Good as gold dirt is the new gold
GYMPIE has been named as one of Australia's “ready to surge” regional property hot spots, in a national industry publication, which puts us at the top of a list of only seven investment meccas across the nation.
The “Sold” signs are going up and everyone from developers to buyers seem to be happy to do real estate business in Gympie, with land as good as gold and profits available even at retail prices $100,000 less than even closely neighbouring areas.
National real estate commentator Terry Ryder lists Gympie, arguably the Cinderella of Queensland's often over-exploited real estate market, as one of only seven recommended hot spots, including the fashionable Utopia's of the increasingly renovated near-Sydney centre of Newcastle, the trendy Melbourne get-away destination of Mornington Peninsula, the waterfront near-Perth paradise of Bunbury and the hugely fashionable eastern shore Hobart suburbs of Howrah and Rokeby.
Mr Ryder, director of www.hotspotting.com.au, said economists had got it seriously wrong in predicting big real estate falls, especially in our part of the world.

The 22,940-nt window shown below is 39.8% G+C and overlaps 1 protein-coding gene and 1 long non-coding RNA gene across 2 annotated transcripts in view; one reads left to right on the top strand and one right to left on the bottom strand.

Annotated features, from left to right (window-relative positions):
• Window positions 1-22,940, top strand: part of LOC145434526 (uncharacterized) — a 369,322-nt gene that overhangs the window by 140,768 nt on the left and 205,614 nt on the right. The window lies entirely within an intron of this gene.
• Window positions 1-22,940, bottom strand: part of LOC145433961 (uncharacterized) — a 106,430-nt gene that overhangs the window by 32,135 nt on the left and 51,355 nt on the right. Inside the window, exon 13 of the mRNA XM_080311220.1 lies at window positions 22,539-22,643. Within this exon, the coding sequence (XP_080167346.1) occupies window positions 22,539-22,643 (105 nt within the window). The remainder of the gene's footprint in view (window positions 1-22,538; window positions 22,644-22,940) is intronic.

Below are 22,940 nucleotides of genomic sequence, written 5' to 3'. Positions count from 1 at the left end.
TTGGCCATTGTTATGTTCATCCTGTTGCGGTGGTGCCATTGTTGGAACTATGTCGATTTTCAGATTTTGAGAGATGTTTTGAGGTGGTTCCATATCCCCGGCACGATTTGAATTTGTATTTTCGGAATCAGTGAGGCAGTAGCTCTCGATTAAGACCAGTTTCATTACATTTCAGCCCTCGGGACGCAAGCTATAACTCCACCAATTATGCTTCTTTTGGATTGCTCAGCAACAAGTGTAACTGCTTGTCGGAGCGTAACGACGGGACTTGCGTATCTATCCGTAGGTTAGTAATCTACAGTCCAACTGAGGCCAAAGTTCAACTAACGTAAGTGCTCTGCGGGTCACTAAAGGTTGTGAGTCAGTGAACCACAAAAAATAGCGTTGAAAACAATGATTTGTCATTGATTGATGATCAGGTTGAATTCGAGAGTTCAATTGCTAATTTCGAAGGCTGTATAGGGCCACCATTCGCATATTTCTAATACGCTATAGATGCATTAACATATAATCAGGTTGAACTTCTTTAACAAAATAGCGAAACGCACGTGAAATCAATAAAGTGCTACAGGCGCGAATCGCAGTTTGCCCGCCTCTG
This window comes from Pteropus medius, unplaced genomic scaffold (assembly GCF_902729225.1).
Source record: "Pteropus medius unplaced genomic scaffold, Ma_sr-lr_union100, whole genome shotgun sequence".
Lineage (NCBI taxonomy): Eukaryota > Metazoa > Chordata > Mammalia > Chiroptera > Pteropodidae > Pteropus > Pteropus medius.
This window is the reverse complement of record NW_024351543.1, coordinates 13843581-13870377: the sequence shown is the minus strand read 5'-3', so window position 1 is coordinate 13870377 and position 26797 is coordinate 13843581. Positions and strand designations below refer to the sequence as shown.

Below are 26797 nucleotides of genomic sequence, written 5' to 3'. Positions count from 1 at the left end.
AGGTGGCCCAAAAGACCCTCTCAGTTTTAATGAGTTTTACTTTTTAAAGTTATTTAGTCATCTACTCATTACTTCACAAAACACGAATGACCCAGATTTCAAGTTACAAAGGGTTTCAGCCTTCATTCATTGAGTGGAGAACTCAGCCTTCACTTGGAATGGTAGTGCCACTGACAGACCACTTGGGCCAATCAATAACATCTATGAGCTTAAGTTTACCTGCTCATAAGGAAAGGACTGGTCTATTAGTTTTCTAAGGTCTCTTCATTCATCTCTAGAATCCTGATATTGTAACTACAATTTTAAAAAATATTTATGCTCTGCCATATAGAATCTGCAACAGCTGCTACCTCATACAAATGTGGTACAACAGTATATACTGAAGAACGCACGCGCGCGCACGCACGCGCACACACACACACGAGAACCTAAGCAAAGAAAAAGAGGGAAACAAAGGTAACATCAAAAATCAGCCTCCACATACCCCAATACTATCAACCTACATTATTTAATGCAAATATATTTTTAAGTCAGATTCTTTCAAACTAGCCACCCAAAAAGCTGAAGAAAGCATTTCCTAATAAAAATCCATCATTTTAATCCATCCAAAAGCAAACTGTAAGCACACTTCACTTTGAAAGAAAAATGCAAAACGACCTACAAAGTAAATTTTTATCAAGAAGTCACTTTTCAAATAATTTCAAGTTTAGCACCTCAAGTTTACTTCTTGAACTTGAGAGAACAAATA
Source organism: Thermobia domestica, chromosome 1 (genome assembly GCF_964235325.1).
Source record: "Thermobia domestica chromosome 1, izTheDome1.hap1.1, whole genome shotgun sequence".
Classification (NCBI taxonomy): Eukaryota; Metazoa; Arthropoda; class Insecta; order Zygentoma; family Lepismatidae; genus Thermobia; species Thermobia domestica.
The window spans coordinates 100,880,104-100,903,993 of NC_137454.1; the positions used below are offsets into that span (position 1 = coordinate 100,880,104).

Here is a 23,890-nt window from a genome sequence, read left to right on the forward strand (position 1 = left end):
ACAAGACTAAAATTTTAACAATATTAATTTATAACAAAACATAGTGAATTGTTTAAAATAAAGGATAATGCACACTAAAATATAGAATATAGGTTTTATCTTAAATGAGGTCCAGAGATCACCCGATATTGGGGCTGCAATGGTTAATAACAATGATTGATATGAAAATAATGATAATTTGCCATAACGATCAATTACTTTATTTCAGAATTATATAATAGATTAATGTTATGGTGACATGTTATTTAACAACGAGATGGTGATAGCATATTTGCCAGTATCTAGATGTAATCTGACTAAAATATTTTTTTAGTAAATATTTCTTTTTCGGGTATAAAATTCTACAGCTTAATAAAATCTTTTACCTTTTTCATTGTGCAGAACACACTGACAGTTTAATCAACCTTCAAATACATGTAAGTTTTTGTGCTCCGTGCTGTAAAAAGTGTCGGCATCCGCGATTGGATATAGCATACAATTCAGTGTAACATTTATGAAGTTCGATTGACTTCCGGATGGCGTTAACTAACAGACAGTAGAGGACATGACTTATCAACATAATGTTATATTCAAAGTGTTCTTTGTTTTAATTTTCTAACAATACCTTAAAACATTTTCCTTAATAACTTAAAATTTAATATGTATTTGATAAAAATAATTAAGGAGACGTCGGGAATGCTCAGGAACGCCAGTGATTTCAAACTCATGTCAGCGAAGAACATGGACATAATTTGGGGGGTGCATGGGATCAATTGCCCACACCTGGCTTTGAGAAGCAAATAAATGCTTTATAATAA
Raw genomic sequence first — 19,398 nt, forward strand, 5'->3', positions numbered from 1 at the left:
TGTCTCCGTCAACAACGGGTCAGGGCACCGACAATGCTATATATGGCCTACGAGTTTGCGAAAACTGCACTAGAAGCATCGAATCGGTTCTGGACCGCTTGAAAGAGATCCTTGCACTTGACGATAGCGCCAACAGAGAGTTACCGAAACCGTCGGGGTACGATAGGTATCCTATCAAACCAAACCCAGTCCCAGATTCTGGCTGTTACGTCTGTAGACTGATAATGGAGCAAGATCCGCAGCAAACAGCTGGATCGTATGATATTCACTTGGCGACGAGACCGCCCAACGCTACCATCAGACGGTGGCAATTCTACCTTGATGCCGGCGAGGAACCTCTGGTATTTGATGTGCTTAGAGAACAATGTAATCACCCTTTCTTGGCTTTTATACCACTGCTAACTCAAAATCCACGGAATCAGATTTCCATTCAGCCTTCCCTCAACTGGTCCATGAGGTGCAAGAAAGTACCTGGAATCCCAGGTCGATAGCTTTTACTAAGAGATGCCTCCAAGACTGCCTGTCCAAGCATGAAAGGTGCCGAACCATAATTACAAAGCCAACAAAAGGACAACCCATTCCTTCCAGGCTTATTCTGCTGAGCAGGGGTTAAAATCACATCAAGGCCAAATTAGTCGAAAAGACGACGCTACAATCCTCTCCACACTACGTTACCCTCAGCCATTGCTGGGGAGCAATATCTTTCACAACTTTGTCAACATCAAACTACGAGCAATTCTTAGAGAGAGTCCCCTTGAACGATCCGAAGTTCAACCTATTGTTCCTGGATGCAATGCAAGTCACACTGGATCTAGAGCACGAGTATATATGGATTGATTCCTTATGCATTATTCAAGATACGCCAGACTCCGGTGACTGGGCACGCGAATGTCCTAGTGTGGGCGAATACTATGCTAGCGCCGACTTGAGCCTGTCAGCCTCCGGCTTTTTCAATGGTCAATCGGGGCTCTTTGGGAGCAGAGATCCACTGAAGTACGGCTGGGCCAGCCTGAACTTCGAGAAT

GYMPIE real estate experts and investors yesterday told of massive success stories from Gympie real estate, with price increases continuing to defy world financial gloom.
Commercial real estate consultant Kev Verrills said major commercial interests, including existing investors like Harvey Norman, Hungry Jacks and Woolworths (at Centro), along with prospects like Bunnings and Woolworths (Southside) would not be interested if they did not see major short to medium term growth in the region.
Mr Verrills said Gympie land was going up 2.5 to 3.5 per cent a year and the city was now ringed with developing areas out to Curra and Widgee. “The Cooloola Coast is dynamic and all of it is catching up with prices at the Sunshine Coast,” he said.
“Go back three or four years and you could buy a block for under $80,000. Now it's $120,000 to $130,000, but go for a short drive to Eumundi and you'll pay $235,000.
“Real world, we are running out of industrial land and we need a lot of it. Highway work, including the by-pass will create a lot of employment too.”
Victory Heights developer Glynn Nielsen said he had experienced no trouble selling 18 properties in the past three weeks.
Entrepreneur Charlie Horne summed it up. “It's all good. We have a location that is close to everything and the market has a long way to go yet. From Brisbane - and who'd want to live there - we are the gateway to Queensland,” he said.